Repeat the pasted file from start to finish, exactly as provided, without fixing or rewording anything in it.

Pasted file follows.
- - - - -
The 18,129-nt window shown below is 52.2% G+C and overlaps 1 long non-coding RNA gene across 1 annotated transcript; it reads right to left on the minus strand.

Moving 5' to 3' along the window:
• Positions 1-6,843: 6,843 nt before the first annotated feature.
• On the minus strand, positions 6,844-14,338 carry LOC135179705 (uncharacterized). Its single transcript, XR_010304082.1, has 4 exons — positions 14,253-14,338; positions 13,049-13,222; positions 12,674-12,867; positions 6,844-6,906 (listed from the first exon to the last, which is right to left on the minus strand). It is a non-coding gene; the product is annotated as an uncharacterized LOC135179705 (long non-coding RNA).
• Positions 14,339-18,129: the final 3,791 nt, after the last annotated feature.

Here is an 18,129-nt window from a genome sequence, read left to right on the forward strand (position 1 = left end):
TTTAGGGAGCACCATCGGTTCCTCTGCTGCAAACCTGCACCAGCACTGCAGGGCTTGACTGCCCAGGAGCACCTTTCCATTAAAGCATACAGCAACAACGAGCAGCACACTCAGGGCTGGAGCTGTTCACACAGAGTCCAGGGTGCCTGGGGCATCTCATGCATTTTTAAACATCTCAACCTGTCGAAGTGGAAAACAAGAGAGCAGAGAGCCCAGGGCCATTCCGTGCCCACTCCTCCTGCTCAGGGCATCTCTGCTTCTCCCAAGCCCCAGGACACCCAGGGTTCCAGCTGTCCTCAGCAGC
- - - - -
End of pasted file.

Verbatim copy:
The 18,129-nt window shown below is 52.2% G+C and overlaps 1 long non-coding RNA gene across 1 annotated transcript; it reads right to left on the minus strand.

Moving 5' to 3' along the window:
• Positions 1-6,843: 6,843 nt before the first annotated feature.
• On the minus strand, positions 6,844-14,338 carry LOC135179705 (uncharacterized). Its single transcript, XR_010304082.1, has 4 exons — positions 14,253-14,338; positions 13,049-13,222; positions 12,674-12,867; positions 6,844-6,906 (listed from the first exon to the last, which is right to left on the minus strand). It is a non-coding gene; the product is annotated as an uncharacterized LOC135179705 (long non-coding RNA).
• Positions 14,339-18,129: the final 3,791 nt, after the last annotated feature.

Here is an 18,129-nt window from a genome sequence, read left to right on the forward strand (position 1 = left end):
TTTAGGGAGCACCATCGGTTCCTCTGCTGCAAACCTGCACCAGCACTGCAGGGCTTGACTGCCCAGGAGCACCTTTCCATTAAAGCATACAGCAACAACGAGCAGCACACTCAGGGCTGGAGCTGTTCACACAGAGTCCAGGGTGCCTGGGGCATCTCATGCATTTTTAAACATCTCAACCTGTCGAAGTGGAAAACAAGAGAGCAGAGAGCCCAGGGCCATTCCGTGCCCACTCCTCCTGCTCAGGGCATCTCTGCTTCTCCCAAGCCCCAGGACACCCAGGGTTCCAGCTGTCCTCAGCAGC